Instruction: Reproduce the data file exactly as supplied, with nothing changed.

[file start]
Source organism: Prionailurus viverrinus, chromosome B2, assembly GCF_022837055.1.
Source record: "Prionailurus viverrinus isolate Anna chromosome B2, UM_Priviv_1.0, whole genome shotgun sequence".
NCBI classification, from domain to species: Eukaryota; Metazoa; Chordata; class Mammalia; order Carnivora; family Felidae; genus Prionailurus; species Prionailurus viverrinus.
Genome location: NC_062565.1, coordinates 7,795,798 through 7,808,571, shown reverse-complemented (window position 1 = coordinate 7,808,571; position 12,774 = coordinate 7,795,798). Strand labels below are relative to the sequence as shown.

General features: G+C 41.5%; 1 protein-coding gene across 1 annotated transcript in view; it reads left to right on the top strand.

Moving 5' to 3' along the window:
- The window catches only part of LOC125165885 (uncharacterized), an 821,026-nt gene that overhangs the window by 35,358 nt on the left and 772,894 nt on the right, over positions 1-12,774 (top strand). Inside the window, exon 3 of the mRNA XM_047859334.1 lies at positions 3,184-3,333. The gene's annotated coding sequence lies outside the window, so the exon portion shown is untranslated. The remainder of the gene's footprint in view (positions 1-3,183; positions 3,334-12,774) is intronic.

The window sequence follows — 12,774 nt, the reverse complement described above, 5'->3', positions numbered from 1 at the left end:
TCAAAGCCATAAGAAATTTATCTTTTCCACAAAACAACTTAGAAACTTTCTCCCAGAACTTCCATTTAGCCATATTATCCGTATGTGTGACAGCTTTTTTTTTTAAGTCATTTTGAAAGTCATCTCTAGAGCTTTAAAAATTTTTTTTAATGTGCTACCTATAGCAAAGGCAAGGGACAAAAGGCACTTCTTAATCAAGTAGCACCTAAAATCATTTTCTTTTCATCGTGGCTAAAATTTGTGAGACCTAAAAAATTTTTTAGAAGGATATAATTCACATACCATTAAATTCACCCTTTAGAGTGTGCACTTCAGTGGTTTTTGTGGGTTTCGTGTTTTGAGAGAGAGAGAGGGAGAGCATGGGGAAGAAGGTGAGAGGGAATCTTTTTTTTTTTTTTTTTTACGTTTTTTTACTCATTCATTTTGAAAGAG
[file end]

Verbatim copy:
Source organism: Prionailurus viverrinus, chromosome B2, assembly GCF_022837055.1.
Source record: "Prionailurus viverrinus isolate Anna chromosome B2, UM_Priviv_1.0, whole genome shotgun sequence".
NCBI classification, from domain to species: Eukaryota; Metazoa; Chordata; class Mammalia; order Carnivora; family Felidae; genus Prionailurus; species Prionailurus viverrinus.
Genome location: NC_062565.1, coordinates 7,795,798 through 7,808,571, shown reverse-complemented (window position 1 = coordinate 7,808,571; position 12,774 = coordinate 7,795,798). Strand labels below are relative to the sequence as shown.

General features: G+C 41.5%; 1 protein-coding gene across 1 annotated transcript in view; it reads left to right on the top strand.

Moving 5' to 3' along the window:
- The window catches only part of LOC125165885 (uncharacterized), an 821,026-nt gene that overhangs the window by 35,358 nt on the left and 772,894 nt on the right, over positions 1-12,774 (top strand). Inside the window, exon 3 of the mRNA XM_047859334.1 lies at positions 3,184-3,333. The gene's annotated coding sequence lies outside the window, so the exon portion shown is untranslated. The remainder of the gene's footprint in view (positions 1-3,183; positions 3,334-12,774) is intronic.

The window sequence follows — 12,774 nt, the reverse complement described above, 5'->3', positions numbered from 1 at the left end:
TCAAAGCCATAAGAAATTTATCTTTTCCACAAAACAACTTAGAAACTTTCTCCCAGAACTTCCATTTAGCCATATTATCCGTATGTGTGACAGCTTTTTTTTTTAAGTCATTTTGAAAGTCATCTCTAGAGCTTTAAAAATTTTTTTTAATGTGCTACCTATAGCAAAGGCAAGGGACAAAAGGCACTTCTTAATCAAGTAGCACCTAAAATCATTTTCTTTTCATCGTGGCTAAAATTTGTGAGACCTAAAAAATTTTTTAGAAGGATATAATTCACATACCATTAAATTCACCCTTTAGAGTGTGCACTTCAGTGGTTTTTGTGGGTTTCGTGTTTTGAGAGAGAGAGAGGGAGAGCATGGGGAAGAAGGTGAGAGGGAATCTTTTTTTTTTTTTTTTTTACGTTTTTTTACTCATTCATTTTGAAAGAG